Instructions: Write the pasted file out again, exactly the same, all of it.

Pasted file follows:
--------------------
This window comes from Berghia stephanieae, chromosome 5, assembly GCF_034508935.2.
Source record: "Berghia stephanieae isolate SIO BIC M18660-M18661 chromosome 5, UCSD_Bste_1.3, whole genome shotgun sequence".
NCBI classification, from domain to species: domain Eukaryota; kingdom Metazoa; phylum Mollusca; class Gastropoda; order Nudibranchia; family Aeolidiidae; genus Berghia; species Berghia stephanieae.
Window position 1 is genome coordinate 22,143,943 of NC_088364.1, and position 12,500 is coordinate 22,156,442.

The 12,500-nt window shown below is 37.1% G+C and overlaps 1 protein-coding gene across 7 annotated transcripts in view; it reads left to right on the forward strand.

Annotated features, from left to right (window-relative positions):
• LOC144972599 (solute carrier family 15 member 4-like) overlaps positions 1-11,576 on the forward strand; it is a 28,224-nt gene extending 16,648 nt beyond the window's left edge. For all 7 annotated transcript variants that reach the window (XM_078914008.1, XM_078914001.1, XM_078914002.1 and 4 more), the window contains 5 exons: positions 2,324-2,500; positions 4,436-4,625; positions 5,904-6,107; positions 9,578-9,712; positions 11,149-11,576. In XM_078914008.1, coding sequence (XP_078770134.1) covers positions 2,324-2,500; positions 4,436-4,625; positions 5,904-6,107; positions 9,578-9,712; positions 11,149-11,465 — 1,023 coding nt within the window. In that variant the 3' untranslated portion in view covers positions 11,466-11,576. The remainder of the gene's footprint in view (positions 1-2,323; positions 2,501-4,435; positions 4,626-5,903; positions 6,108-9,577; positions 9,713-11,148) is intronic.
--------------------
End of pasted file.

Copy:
This window comes from Berghia stephanieae, chromosome 5, assembly GCF_034508935.2.
Source record: "Berghia stephanieae isolate SIO BIC M18660-M18661 chromosome 5, UCSD_Bste_1.3, whole genome shotgun sequence".
NCBI classification, from domain to species: domain Eukaryota; kingdom Metazoa; phylum Mollusca; class Gastropoda; order Nudibranchia; family Aeolidiidae; genus Berghia; species Berghia stephanieae.
Window position 1 is genome coordinate 22,143,943 of NC_088364.1, and position 12,500 is coordinate 22,156,442.

The 12,500-nt window shown below is 37.1% G+C and overlaps 1 protein-coding gene across 7 annotated transcripts in view; it reads left to right on the forward strand.

Annotated features, from left to right (window-relative positions):
• LOC144972599 (solute carrier family 15 member 4-like) overlaps positions 1-11,576 on the forward strand; it is a 28,224-nt gene extending 16,648 nt beyond the window's left edge. For all 7 annotated transcript variants that reach the window (XM_078914008.1, XM_078914001.1, XM_078914002.1 and 4 more), the window contains 5 exons: positions 2,324-2,500; positions 4,436-4,625; positions 5,904-6,107; positions 9,578-9,712; positions 11,149-11,576. In XM_078914008.1, coding sequence (XP_078770134.1) covers positions 2,324-2,500; positions 4,436-4,625; positions 5,904-6,107; positions 9,578-9,712; positions 11,149-11,465 — 1,023 coding nt within the window. In that variant the 3' untranslated portion in view covers positions 11,466-11,576. The remainder of the gene's footprint in view (positions 1-2,323; positions 2,501-4,435; positions 4,626-5,903; positions 6,108-9,577; positions 9,713-11,148) is intronic.